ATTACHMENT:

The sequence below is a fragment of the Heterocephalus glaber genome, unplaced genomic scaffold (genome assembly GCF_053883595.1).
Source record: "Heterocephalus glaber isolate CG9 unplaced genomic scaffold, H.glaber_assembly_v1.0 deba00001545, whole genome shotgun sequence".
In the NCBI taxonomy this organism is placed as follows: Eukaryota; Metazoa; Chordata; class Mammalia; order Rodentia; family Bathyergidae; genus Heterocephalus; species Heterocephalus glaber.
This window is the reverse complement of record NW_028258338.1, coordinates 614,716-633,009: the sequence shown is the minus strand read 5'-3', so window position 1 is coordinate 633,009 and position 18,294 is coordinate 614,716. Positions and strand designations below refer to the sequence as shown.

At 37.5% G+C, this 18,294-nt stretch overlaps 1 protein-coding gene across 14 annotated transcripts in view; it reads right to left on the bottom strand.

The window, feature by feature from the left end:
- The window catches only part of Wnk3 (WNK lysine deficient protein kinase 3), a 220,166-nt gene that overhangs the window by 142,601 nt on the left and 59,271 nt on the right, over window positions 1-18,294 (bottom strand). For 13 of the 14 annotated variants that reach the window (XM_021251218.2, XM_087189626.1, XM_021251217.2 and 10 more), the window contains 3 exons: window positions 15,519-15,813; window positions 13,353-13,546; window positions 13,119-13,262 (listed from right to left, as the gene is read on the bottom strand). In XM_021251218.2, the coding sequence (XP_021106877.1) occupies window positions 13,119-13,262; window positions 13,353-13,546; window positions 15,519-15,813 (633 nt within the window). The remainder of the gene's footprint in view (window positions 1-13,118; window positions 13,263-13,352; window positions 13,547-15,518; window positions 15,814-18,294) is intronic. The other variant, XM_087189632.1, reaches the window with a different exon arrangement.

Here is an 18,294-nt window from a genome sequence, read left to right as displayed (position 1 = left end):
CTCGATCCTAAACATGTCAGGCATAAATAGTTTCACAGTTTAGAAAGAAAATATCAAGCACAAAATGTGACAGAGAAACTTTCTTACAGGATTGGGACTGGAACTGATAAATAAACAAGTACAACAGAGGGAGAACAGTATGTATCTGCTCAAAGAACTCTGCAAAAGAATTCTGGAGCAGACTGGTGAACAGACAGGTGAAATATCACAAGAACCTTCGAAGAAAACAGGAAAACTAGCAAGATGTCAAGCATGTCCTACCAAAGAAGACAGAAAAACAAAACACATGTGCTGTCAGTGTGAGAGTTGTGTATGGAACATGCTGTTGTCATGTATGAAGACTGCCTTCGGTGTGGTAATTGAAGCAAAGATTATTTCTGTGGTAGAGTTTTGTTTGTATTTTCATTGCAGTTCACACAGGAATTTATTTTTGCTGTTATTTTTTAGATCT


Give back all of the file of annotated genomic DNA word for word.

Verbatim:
The sequence below is a fragment of the Heterocephalus glaber genome, unplaced genomic scaffold (genome assembly GCF_053883595.1).
Source record: "Heterocephalus glaber isolate CG9 unplaced genomic scaffold, H.glaber_assembly_v1.0 deba00001545, whole genome shotgun sequence".
In the NCBI taxonomy this organism is placed as follows: Eukaryota; Metazoa; Chordata; class Mammalia; order Rodentia; family Bathyergidae; genus Heterocephalus; species Heterocephalus glaber.
This window is the reverse complement of record NW_028258338.1, coordinates 614,716-633,009: the sequence shown is the minus strand read 5'-3', so window position 1 is coordinate 633,009 and position 18,294 is coordinate 614,716. Positions and strand designations below refer to the sequence as shown.

At 37.5% G+C, this 18,294-nt stretch overlaps 1 protein-coding gene across 14 annotated transcripts in view; it reads right to left on the bottom strand.

The window, feature by feature from the left end:
- The window catches only part of Wnk3 (WNK lysine deficient protein kinase 3), a 220,166-nt gene that overhangs the window by 142,601 nt on the left and 59,271 nt on the right, over window positions 1-18,294 (bottom strand). For 13 of the 14 annotated variants that reach the window (XM_021251218.2, XM_087189626.1, XM_021251217.2 and 10 more), the window contains 3 exons: window positions 15,519-15,813; window positions 13,353-13,546; window positions 13,119-13,262 (listed from right to left, as the gene is read on the bottom strand). In XM_021251218.2, the coding sequence (XP_021106877.1) occupies window positions 13,119-13,262; window positions 13,353-13,546; window positions 15,519-15,813 (633 nt within the window). The remainder of the gene's footprint in view (window positions 1-13,118; window positions 13,263-13,352; window positions 13,547-15,518; window positions 15,814-18,294) is intronic. The other variant, XM_087189632.1, reaches the window with a different exon arrangement.

Here is an 18,294-nt window from a genome sequence, read left to right as displayed (position 1 = left end):
CTCGATCCTAAACATGTCAGGCATAAATAGTTTCACAGTTTAGAAAGAAAATATCAAGCACAAAATGTGACAGAGAAACTTTCTTACAGGATTGGGACTGGAACTGATAAATAAACAAGTACAACAGAGGGAGAACAGTATGTATCTGCTCAAAGAACTCTGCAAAAGAATTCTGGAGCAGACTGGTGAACAGACAGGTGAAATATCACAAGAACCTTCGAAGAAAACAGGAAAACTAGCAAGATGTCAAGCATGTCCTACCAAAGAAGACAGAAAAACAAAACACATGTGCTGTCAGTGTGAGAGTTGTGTATGGAACATGCTGTTGTCATGTATGAAGACTGCCTTCGGTGTGGTAATTGAAGCAAAGATTATTTCTGTGGTAGAGTTTTGTTTGTATTTTCATTGCAGTTCACACAGGAATTTATTTTTGCTGTTATTTTTTAGATCT